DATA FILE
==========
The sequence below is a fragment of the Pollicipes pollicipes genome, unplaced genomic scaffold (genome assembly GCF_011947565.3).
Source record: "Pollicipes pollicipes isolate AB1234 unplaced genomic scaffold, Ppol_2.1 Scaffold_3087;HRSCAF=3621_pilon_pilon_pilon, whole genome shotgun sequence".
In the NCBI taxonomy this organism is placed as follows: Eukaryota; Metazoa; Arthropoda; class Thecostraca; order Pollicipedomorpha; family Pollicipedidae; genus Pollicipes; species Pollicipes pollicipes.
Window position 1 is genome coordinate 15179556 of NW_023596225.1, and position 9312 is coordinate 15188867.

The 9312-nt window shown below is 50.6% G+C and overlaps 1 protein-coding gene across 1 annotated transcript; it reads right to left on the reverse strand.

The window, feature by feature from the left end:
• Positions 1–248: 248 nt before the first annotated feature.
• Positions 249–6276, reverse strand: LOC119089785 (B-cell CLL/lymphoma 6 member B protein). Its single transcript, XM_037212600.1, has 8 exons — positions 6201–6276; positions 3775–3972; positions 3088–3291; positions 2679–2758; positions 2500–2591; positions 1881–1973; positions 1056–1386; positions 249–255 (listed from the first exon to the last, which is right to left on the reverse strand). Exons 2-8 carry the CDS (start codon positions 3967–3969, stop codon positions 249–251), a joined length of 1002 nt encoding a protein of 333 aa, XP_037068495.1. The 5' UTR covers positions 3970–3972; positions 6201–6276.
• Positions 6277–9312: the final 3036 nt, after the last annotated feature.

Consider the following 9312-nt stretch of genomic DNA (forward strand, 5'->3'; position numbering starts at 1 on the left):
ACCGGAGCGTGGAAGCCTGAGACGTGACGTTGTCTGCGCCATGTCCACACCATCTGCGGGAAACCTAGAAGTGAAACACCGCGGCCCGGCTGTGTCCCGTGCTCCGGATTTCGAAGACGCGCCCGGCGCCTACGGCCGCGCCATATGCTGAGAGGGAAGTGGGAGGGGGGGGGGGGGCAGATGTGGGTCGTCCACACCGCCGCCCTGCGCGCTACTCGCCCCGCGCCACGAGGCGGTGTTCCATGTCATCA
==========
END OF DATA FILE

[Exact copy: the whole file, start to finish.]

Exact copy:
The sequence below is a fragment of the Pollicipes pollicipes genome, unplaced genomic scaffold (genome assembly GCF_011947565.3).
Source record: "Pollicipes pollicipes isolate AB1234 unplaced genomic scaffold, Ppol_2.1 Scaffold_3087;HRSCAF=3621_pilon_pilon_pilon, whole genome shotgun sequence".
In the NCBI taxonomy this organism is placed as follows: Eukaryota; Metazoa; Arthropoda; class Thecostraca; order Pollicipedomorpha; family Pollicipedidae; genus Pollicipes; species Pollicipes pollicipes.
Window position 1 is genome coordinate 15179556 of NW_023596225.1, and position 9312 is coordinate 15188867.

The 9312-nt window shown below is 50.6% G+C and overlaps 1 protein-coding gene across 1 annotated transcript; it reads right to left on the reverse strand.

The window, feature by feature from the left end:
• Positions 1–248: 248 nt before the first annotated feature.
• Positions 249–6276, reverse strand: LOC119089785 (B-cell CLL/lymphoma 6 member B protein). Its single transcript, XM_037212600.1, has 8 exons — positions 6201–6276; positions 3775–3972; positions 3088–3291; positions 2679–2758; positions 2500–2591; positions 1881–1973; positions 1056–1386; positions 249–255 (listed from the first exon to the last, which is right to left on the reverse strand). Exons 2-8 carry the CDS (start codon positions 3967–3969, stop codon positions 249–251), a joined length of 1002 nt encoding a protein of 333 aa, XP_037068495.1. The 5' UTR covers positions 3970–3972; positions 6201–6276.
• Positions 6277–9312: the final 3036 nt, after the last annotated feature.

Consider the following 9312-nt stretch of genomic DNA (forward strand, 5'->3'; position numbering starts at 1 on the left):
ACCGGAGCGTGGAAGCCTGAGACGTGACGTTGTCTGCGCCATGTCCACACCATCTGCGGGAAACCTAGAAGTGAAACACCGCGGCCCGGCTGTGTCCCGTGCTCCGGATTTCGAAGACGCGCCCGGCGCCTACGGCCGCGCCATATGCTGAGAGGGAAGTGGGAGGGGGGGGGGGGGCAGATGTGGGTCGTCCACACCGCCGCCCTGCGCGCTACTCGCCCCGCGCCACGAGGCGGTGTTCCATGTCATCA